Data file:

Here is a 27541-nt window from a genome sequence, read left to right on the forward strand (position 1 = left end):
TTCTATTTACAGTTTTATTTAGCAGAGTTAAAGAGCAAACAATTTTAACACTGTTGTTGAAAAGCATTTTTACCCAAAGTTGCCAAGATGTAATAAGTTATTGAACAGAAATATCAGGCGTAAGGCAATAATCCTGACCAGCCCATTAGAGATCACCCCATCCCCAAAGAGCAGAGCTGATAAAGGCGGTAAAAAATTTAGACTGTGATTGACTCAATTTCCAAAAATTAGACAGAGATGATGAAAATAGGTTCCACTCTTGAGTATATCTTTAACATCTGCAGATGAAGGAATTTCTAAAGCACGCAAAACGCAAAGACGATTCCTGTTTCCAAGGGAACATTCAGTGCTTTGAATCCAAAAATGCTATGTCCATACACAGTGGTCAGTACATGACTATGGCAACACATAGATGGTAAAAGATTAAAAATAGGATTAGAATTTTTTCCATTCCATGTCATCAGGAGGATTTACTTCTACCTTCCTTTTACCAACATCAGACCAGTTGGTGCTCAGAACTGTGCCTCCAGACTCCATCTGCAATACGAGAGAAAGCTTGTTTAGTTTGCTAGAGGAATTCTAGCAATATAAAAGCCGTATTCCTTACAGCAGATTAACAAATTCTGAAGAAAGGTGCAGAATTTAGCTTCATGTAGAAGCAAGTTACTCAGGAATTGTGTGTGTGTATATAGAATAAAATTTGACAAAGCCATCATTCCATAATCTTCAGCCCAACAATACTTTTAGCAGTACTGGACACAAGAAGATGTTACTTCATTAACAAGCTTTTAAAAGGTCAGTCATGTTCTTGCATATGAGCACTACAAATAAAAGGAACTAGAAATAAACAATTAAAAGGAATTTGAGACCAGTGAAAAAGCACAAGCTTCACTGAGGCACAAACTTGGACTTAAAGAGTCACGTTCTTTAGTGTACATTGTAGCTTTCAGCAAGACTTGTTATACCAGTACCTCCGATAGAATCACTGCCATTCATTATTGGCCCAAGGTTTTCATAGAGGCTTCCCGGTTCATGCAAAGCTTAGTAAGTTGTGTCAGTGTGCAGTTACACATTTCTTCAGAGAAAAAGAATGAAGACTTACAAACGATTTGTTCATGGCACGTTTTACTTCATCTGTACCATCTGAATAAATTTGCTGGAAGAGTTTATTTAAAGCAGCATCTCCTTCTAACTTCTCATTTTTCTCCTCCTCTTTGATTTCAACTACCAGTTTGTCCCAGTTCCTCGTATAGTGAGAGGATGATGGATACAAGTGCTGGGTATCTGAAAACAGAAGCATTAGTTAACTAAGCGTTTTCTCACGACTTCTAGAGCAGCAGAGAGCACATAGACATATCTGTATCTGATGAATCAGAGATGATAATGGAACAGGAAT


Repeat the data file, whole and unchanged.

Here is a 27541-nt window from a genome sequence, read left to right on the forward strand (position 1 = left end):
TTCTATTTACAGTTTTATTTAGCAGAGTTAAAGAGCAAACAATTTTAACACTGTTGTTGAAAAGCATTTTTACCCAAAGTTGCCAAGATGTAATAAGTTATTGAACAGAAATATCAGGCGTAAGGCAATAATCCTGACCAGCCCATTAGAGATCACCCCATCCCCAAAGAGCAGAGCTGATAAAGGCGGTAAAAAATTTAGACTGTGATTGACTCAATTTCCAAAAATTAGACAGAGATGATGAAAATAGGTTCCACTCTTGAGTATATCTTTAACATCTGCAGATGAAGGAATTTCTAAAGCACGCAAAACGCAAAGACGATTCCTGTTTCCAAGGGAACATTCAGTGCTTTGAATCCAAAAATGCTATGTCCATACACAGTGGTCAGTACATGACTATGGCAACACATAGATGGTAAAAGATTAAAAATAGGATTAGAATTTTTTCCATTCCATGTCATCAGGAGGATTTACTTCTACCTTCCTTTTACCAACATCAGACCAGTTGGTGCTCAGAACTGTGCCTCCAGACTCCATCTGCAATACGAGAGAAAGCTTGTTTAGTTTGCTAGAGGAATTCTAGCAATATAAAAGCCGTATTCCTTACAGCAGATTAACAAATTCTGAAGAAAGGTGCAGAATTTAGCTTCATGTAGAAGCAAGTTACTCAGGAATTGTGTGTGTGTATATAGAATAAAATTTGACAAAGCCATCATTCCATAATCTTCAGCCCAACAATACTTTTAGCAGTACTGGACACAAGAAGATGTTACTTCATTAACAAGCTTTTAAAAGGTCAGTCATGTTCTTGCATATGAGCACTACAAATAAAAGGAACTAGAAATAAACAATTAAAAGGAATTTGAGACCAGTGAAAAAGCACAAGCTTCACTGAGGCACAAACTTGGACTTAAAGAGTCACGTTCTTTAGTGTACATTGTAGCTTTCAGCAAGACTTGTTATACCAGTACCTCCGATAGAATCACTGCCATTCATTATTGGCCCAAGGTTTTCATAGAGGCTTCCCGGTTCATGCAAAGCTTAGTAAGTTGTGTCAGTGTGCAGTTACACATTTCTTCAGAGAAAAAGAATGAAGACTTACAAACGATTTGTTCATGGCACGTTTTACTTCATCTGTACCATCTGAATAAATTTGCTGGAAGAGTTTATTTAAAGCAGCATCTCCTTCTAACTTCTCATTTTTCTCCTCCTCTTTGATTTCAACTACCAGTTTGTCCCAGTTCCTCGTATAGTGAGAGGATGATGGATACAAGTGCTGGGTATCTGAAAACAGAAGCATTAGTTAACTAAGCGTTTTCTCACGACTTCTAGAGCAGCAGAGAGCACATAGACATATCTGTATCTGATGAATCAGAGATGATAATGGAACAGGAAT